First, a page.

1. Determine how you’d like to spend your retirement years. Although many people travel, devote more attention to family and friends, increase their volunteer involvement, or concentrate on hobbies and leisure activities, you should feel free to settle on your own mix of passions and pastimes. Just remember that retirement can have several phases as you age, so allow for both the development of new interests, as well as the possible need to accommodate eventual changes in health and mobility.
2. Try to get a good sense of what your desired lifestyle will cost. In large measure, this will be a function not only of what you want to do, but also where you live – both the part of the country (or the world) in which you choose to settle and the nature of the four walls you’ll be calling home. Recognize too that you won’t necessarily live in the same place throughout retirement. Moreover, continue to budget for things that are elements of your life currently such as personal and health care expenses (Medicare won’t cover all of them!), food, clothing, transportation, emergencies, and our seemingly constant companion: inflation.
3. Save as much as you reasonably can and invest appropriately. True, particularly if you have in mind a modest lifestyle in retirement, it’s possible to “over-save.” Yet people often underestimate – sometimes significantly – what their desired lifestyle will cost. Others may be quite realistic about what they will need but have difficulty putting enough aside over the years or fail to manage responsibly whatever wealth they have been able to amass. Whatever your situation, building your nest egg should be a high priority.
4. To the extent possible, maximize the financial resources you can draw upon in retirement. A number of options exist, among them:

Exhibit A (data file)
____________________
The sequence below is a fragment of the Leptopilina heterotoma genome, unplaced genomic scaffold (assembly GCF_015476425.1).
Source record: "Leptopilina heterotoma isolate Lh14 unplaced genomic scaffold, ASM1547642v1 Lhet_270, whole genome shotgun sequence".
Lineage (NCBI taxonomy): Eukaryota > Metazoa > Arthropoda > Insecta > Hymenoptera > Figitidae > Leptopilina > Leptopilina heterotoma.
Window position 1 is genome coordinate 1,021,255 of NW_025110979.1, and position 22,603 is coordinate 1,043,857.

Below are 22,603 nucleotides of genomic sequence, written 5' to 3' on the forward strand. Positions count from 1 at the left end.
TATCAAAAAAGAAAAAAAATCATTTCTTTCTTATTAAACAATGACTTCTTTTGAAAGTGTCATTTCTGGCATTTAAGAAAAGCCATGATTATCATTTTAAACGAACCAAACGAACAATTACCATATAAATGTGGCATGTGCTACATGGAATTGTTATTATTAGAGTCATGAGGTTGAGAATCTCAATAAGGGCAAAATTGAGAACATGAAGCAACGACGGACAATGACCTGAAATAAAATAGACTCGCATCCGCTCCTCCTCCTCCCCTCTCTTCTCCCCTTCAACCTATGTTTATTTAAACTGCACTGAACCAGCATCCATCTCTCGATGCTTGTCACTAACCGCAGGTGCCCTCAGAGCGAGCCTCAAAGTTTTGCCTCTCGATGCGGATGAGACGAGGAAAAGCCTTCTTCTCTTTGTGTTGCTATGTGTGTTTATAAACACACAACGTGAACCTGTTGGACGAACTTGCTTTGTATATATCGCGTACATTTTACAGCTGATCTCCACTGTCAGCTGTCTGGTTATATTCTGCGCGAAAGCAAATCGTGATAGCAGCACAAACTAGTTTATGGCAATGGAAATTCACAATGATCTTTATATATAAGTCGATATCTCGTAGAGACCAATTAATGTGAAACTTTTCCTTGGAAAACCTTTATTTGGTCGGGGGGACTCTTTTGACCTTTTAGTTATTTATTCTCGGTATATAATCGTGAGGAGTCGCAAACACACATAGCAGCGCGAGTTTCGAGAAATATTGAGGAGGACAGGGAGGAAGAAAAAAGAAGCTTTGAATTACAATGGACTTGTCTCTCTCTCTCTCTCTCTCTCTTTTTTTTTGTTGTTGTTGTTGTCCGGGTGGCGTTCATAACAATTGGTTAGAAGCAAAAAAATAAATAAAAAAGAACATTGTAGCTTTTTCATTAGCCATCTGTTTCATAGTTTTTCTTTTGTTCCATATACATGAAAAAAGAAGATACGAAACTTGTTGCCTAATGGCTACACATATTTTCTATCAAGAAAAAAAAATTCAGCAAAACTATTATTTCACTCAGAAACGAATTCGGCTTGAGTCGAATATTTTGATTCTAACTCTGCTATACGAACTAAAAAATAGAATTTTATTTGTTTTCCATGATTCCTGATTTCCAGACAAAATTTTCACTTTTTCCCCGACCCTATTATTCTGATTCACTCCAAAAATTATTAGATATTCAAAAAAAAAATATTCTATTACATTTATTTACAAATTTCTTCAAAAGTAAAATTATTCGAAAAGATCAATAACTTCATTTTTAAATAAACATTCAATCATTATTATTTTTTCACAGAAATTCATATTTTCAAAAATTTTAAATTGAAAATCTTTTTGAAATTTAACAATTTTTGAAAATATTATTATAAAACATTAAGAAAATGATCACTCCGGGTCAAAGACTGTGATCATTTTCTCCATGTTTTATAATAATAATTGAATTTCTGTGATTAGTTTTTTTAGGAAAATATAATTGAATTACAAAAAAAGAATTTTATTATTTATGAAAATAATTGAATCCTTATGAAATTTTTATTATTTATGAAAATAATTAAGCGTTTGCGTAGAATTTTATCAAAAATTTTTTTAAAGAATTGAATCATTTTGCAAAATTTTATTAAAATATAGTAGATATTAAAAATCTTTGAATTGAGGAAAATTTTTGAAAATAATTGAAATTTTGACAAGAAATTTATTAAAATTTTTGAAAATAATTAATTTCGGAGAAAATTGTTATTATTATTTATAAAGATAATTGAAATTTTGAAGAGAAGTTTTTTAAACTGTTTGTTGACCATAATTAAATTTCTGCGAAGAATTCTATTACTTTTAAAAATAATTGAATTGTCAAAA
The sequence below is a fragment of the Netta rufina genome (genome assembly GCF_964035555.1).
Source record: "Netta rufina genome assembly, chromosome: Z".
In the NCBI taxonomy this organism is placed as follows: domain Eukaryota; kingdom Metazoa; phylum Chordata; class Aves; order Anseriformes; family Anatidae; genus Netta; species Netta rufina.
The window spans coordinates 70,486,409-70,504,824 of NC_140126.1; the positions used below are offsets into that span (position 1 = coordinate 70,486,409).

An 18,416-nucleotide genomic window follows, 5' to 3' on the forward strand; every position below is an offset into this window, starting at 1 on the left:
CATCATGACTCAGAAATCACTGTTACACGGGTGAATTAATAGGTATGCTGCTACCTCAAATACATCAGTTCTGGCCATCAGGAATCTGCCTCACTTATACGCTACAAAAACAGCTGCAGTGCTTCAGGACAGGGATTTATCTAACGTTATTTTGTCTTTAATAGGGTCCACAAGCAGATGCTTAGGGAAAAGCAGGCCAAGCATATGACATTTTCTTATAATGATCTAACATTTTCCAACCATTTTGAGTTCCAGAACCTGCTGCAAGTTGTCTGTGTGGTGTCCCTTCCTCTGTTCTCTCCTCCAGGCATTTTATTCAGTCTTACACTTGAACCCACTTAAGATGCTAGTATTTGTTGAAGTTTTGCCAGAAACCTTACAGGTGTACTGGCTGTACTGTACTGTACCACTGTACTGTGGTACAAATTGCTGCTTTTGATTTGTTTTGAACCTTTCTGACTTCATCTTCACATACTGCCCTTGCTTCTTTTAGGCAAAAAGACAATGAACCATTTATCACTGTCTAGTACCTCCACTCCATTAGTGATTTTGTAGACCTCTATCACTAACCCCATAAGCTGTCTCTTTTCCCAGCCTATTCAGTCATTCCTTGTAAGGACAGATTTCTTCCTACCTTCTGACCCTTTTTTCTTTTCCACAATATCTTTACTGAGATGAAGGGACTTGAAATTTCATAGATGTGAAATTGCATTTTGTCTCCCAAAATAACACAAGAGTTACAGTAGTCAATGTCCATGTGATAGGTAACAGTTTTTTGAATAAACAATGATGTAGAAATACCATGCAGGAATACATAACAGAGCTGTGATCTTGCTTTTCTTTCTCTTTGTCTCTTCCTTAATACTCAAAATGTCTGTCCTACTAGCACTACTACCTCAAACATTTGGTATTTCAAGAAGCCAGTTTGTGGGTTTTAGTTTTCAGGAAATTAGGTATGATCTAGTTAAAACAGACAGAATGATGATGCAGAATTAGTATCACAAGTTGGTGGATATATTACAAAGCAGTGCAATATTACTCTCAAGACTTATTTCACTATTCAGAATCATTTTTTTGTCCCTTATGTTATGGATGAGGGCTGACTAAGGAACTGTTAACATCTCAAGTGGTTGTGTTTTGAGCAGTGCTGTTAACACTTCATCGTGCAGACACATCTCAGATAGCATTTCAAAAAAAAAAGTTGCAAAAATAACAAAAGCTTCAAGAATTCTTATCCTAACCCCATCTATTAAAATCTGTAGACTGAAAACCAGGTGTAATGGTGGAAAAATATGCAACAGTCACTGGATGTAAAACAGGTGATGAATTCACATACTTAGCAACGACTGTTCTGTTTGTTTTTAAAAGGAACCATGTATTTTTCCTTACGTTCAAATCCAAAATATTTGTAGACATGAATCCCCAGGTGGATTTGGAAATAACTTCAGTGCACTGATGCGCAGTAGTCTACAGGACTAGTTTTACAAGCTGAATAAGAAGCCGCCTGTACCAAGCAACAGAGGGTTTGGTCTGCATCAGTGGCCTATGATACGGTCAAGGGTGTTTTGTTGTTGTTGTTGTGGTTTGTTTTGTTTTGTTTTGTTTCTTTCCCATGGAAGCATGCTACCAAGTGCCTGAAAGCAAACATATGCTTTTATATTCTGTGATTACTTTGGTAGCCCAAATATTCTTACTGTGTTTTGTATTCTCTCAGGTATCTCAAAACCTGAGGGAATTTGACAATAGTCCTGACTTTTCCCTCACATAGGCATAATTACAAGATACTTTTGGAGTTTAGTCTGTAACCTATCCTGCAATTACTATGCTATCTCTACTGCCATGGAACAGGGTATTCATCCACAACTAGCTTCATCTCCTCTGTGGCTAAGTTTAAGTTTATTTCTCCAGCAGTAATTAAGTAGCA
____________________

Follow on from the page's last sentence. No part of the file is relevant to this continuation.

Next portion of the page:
Defined-benefit pensions – These are traditional pensions and even though fewer and fewer workers have this perk, it is quite a valuable one, as your employer covers the full cost and what you receive will usually be very reliable. Payments are fully taxable as ordinary income.
Defined-contribution plans – These are sponsored by employers and generally take the form of so-called qualified retirement plans, such as 401(k) and 403(b) plans, or some types of IRAs, such as SEP and SIMPLE IRAs. These plans feature limits on how much can go in each year and are typically funded with some combination of contributions made by your employer and pre-tax portions of your salary or wages. Account balances grow tax-free, but distributions are fully taxable as ordinary income.
Traditional IRAs – Depending on your level of income, traditional IRAs can be funded with your own pre-tax money or, less commonly, after-tax money. Traditional IRAs can also receive money “rolled over” on a tax-free basis from employer sponsored plans, such as 401(k) plans. Account balances grow tax-free. When distributions from a traditional IRA are taken, they will be taxable as ordinary income in proportion to the amount of pre-tax money you contributed or rolled over.
Roth IRAs – These, too, are funded with your own money, specifically after-tax dollars. This means that both earnings and distributions come out tax-free. Also, whatever remains in the account grows tax-free. Note: Some employers offer Roth 401(k) plans, although these are relatively rare.
Tax-deferred annuities – As the name suggests, after-tax money of your own that you invest in these products grows tax-free. Any increase in value beyond the amount you invested is taxable as ordinary income when distributed.
Individually owned savings and investment accounts, certificates of deposit, etc. – These are funded with after-tax dollars, plus whatever you earn is taxable. Some of these investments produce capital gains, which are generally taxed more favorably than interest and other sorts of ordinary income.